By Patrick J. Moore, Senior Vice President, Director, Treasury Product Management, Fifth Third Bank
Just a few years ago, one of the hottest business trends in the nation was the move toward sustainable practices. If you weren't going "green," you were behind the curve. Then the economic crisis arrived and the prevailing focus shifted to survival.Yet "green" business practices, surprisingly, did not disappear. According to the October 2009 Business of Sustainability Survey by MIT Sloan Management Review, 92 percent of respondents said their companies continue to be committed to pursuing sustainable business practices.Less than 25 percent of survey respondents indicated they had diminished their commitment to sustainability as a result of the economic downturn.
While less heralded than high profile "green" efforts, such as shifting auto fleets to hybrid technology or changing product packaging to eco-friendly, recycled materials, treasurers and their banking partners have made important strides in sustainability. Corporate treasury has quietly been forging new ground in environmentally friendly practices through the implementation of electronic treasury management tools that reduce the consumption of paper and lower carbon footprints.
As innovators of paperless solutions, banks are playing an increasingly important role in promoting these initiatives which deliver greater efficiencies, improved visibility into cash balances and transactions, and environmental sustainability.
The Greening of Treasury
Banks have long pursued the goal of improved efficiency on the path toward true straight-through-processing. As the industry has developed innovative products and solutions aimed at accomplishing this goal, treasurers have recognized the added benefits of electronification. These solutions enable treasurers to make more timely decisions, redirect resources to revenue producing or strategically important initiatives, and eliminate cumbersome paper processes.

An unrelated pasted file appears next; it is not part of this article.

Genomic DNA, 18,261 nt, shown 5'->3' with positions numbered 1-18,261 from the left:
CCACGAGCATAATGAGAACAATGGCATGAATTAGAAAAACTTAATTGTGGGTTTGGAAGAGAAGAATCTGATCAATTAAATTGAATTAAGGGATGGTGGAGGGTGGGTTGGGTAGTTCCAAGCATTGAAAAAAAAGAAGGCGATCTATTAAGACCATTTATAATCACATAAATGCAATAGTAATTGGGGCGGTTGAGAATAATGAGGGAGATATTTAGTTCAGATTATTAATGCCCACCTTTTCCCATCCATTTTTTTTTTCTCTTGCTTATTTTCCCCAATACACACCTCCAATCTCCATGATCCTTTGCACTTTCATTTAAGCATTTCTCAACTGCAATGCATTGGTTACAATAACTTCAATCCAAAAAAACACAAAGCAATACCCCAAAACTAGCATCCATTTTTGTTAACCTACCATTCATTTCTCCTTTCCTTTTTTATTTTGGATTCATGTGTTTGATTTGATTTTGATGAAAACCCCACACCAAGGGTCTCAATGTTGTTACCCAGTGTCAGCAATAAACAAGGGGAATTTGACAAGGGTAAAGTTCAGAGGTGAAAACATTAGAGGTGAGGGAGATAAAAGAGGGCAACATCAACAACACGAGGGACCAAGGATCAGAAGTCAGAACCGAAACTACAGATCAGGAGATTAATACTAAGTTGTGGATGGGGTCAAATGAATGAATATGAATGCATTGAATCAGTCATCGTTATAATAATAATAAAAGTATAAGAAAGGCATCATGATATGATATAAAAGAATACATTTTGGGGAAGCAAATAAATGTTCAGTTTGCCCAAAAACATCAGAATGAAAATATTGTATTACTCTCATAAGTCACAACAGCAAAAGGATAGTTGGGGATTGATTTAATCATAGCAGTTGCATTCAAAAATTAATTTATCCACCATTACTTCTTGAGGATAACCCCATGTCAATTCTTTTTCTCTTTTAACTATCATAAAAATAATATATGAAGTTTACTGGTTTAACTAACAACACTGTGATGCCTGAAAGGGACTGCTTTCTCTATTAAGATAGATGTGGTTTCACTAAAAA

The added eco-friendly benefits associated with the movement toward paperless processes dovetails nicely with today's expanding corporate focus on environmental responsibility. This "green" mentality is reinvigorating the adoption of electronic payment and invoicing initiatives. As a result, banks have an opportunity to further champion paperless processes, in turn helping treasury reduce its environmental impact, while saving on the cost of fees and increasing overall efficiency.
The True Value of Going Green
Banks must continue to support corporate treasury's efforts, helping them build the business case for deploying paperless treasury solutions that streamline processes. In order to avoid having these efforts branded as simply green hype, banks should emphasize the value of the solutions in both business and environmental terms.
By moving from paper checks to ACH transactions, for instance, treasury can lower transaction costs. Switching to an electronic workflow offers the opportunity to reduce the burden on staff, as well as storage fees. Implementing digital archives makes information more readily accessible, driving efficiency, improving security and strengthening business continuity.
At the same time, electronic cash management practices can have a profound environmental impact. According to NACHA's PayItGreen Alliance, the "green" impact of moving from paper to electronic processes for a typical corporate treasury department will result in more than 2,208 pounds of paper saved per year. Similarly, electronification can cut the use of more than 27,000 gallons of gasoline used to transport paper, eliminating approximately 264 tons of greenhouse gases from being emitted into the atmosphere.
Green Is Not Just A Fad
Clearly, the "greening" of treasury is not a fad, but rather a trend. In the past, corporate treasury focused exclusively on attaining benefits ranging from improved cash management, lower transaction costs, greater visibility and control, more efficient practices, and reduced exposure to risk. However, now environmental sustainability has emerged as a key driver in the migration from paper to electronic processes. Banks are poised to play a vital role in supporting this movement.